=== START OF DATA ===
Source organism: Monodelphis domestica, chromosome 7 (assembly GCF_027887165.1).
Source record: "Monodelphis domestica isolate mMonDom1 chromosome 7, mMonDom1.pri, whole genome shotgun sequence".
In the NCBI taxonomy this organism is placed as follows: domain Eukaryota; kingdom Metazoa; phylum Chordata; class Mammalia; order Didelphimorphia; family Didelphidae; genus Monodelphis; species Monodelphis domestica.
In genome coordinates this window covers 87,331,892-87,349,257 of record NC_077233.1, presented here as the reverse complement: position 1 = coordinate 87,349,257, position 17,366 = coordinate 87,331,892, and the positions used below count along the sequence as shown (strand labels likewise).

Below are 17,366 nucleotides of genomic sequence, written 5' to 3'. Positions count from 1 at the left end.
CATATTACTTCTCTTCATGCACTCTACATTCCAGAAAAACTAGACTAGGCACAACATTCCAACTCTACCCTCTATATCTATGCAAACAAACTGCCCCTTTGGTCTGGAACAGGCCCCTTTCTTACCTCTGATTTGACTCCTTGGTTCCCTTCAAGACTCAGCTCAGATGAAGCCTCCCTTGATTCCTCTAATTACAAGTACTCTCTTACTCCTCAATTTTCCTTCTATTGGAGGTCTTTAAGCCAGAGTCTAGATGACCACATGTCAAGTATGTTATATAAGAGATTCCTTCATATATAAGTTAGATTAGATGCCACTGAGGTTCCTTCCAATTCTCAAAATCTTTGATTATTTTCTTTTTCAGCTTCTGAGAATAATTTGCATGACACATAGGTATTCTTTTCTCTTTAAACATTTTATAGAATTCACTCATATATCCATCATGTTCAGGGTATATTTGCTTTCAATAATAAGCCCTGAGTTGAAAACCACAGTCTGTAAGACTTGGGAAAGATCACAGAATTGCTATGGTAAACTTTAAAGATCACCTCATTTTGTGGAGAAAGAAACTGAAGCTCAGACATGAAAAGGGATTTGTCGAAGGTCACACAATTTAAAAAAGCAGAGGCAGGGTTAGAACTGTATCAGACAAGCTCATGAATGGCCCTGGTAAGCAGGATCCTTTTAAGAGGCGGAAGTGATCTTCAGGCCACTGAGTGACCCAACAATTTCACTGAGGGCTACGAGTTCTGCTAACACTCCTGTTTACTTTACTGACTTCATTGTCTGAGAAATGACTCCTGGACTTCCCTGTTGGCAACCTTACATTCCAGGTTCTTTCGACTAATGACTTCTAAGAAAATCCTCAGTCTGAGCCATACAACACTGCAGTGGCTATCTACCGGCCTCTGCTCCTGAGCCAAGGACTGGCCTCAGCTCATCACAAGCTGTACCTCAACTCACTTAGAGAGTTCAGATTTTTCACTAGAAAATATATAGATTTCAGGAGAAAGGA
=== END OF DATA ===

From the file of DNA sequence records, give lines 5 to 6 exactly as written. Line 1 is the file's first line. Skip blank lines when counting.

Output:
Below are 17,366 nucleotides of genomic sequence, written 5' to 3'. Positions count from 1 at the left end.
CATATTACTTCTCTTCATGCACTCTACATTCCAGAAAAACTAGACTAGGCACAACATTCCAACTCTACCCTCTATATCTATGCAAACAAACTGCCCCTTTGGTCTGGAACAGGCCCCTTTCTTACCTCTGATTTGACTCCTTGGTTCCCTTCAAGACTCAGCTCAGATGAAGCCTCCCTTGATTCCTCTAATTACAAGTACTCTCTTACTCCTCAATTTTCCTTCTATTGGAGGTCTTTAAGCCAGAGTCTAGATGACCACATGTCAAGTATGTTATATAAGAGATTCCTTCATATATAAGTTAGATTAGATGCCACTGAGGTTCCTTCCAATTCTCAAAATCTTTGATTATTTTCTTTTTCAGCTTCTGAGAATAATTTGCATGACACATAGGTATTCTTTTCTCTTTAAACATTTTATAGAATTCACTCATATATCCATCATGTTCAGGGTATATTTGCTTTCAATAATAAGCCCTGAGTTGAAAACCACAGTCTGTAAGACTTGGGAAAGATCACAGAATTGCTATGGTAAACTTTAAAGATCACCTCATTTTGTGGAGAAAGAAACTGAAGCTCAGACATGAAAAGGGATTTGTCGAAGGTCACACAATTTAAAAAAGCAGAGGCAGGGTTAGAACTGTATCAGACAAGCTCATGAATGGCCCTGGTAAGCAGGATCCTTTTAAGAGGCGGAAGTGATCTTCAGGCCACTGAGTGACCCAACAATTTCACTGAGGGCTACGAGTTCTGCTAACACTCCTGTTTACTTTACTGACTTCATTGTCTGAGAAATGACTCCTGGACTTCCCTGTTGGCAACCTTACATTCCAGGTTCTTTCGACTAATGACTTCTAAGAAAATCCTCAGTCTGAGCCATACAACACTGCAGTGGCTATCTACCGGCCTCTGCTCCTGAGCCAAGGACTGGCCTCAGCTCATCACAAGCTGTACCTCAACTCACTTAGAGAGTTCAGATTTTTCACTAGAAAATATATAGATTTCAGGAGAAAGGA